Tuesday, March 4, 2014
The financial aspects are fairly straightforward if you answer these key questions before listing your home.
Do you know your credit score? Chances are you'll be buying another home, so before kick-starting your own sales efforts, take time to obtain and scrutinize your credit history. If there's anything in your credit report that's inaccurate or otherwise could impair your ability to be approved for a new mortgage, deal with it now.
How quickly do you need the money from selling your home? Your personal timeline may affect your pricing strategy. Obtaining a quick sale usually means listing your home for a lower asking price than comparable homes on the market.
Are your property survey and mortgage documents in order? Problems with any of these could slow your sale or even derail it entirely. Research state and local requirements covering separate inspections for roofs, pests, mold or other structural issues. It’s also important to make sure there are no liens attached to your property.
Is your homeowners insurance up to date? With your mind focused on the future, it’s easy to forget the present. You’ll be bringing people into your home and want to ensure that if they claim to have suffered any injuries, you’re protected. While you’re thinking about homeowners insurance, also consider asking your underwriter for a copy of your property’s Comprehensive Loss Underwriting Exchange report. The CLUE report is like Carfax for your home and will show an extensive history of claims relating to your home. You might find some surprises there.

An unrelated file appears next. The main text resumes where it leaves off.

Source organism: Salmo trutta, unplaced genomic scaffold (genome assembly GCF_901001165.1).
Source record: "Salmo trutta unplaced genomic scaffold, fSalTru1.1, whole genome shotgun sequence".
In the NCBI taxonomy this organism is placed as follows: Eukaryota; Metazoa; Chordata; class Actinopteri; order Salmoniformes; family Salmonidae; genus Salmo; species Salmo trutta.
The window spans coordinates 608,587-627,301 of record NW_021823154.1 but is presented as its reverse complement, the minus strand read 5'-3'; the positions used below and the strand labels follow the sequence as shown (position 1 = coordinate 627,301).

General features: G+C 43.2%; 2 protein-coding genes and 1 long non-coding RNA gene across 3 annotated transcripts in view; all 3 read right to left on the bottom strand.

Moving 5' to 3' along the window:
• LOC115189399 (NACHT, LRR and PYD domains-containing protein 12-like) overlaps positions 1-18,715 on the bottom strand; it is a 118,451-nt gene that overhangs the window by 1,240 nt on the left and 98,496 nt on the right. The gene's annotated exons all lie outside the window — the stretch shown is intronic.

With your financial assessment out of the way, it's time for a gut check.
Feeling emotionally ready to sell a home is equally important, says Eddie Tyner, general manager of ForSaleByOwner.com, especially if you'll be living in the house as it's being shown. The attachment homeowners feel toward their house becomes a priceless asset when selling "for sale by owner" (also known as FSBO). "When working with a real estate agent, sellers have to rely on that individual to represent their interests," Tyner says. "The truth is, no one knows what makes your house a great place to live better than you do."
According to Tyner, homeowners who leverage online services to access the same resources as agents empower themselves to become by-owner sellers.
Having the right support team in place also boosts a seller's confidence. As Tyner points out, there are home sale professionals every seller hires regardless of how they sell their home. "For sale by owner sellers aren't going it alone," Tyner says. "A home seller will have to hire an appraiser, attorney or title company whether they are selling by owner or with an agent."
Selling a home is one of the biggest financial decisions you'll ever make, and it pays to be prepared. Experts recommend addressing all these issues at least two months before listing your home. To stay on track, create a start-to-finish timeline for selling your home.
We want to know: What questions do you have about selling your home?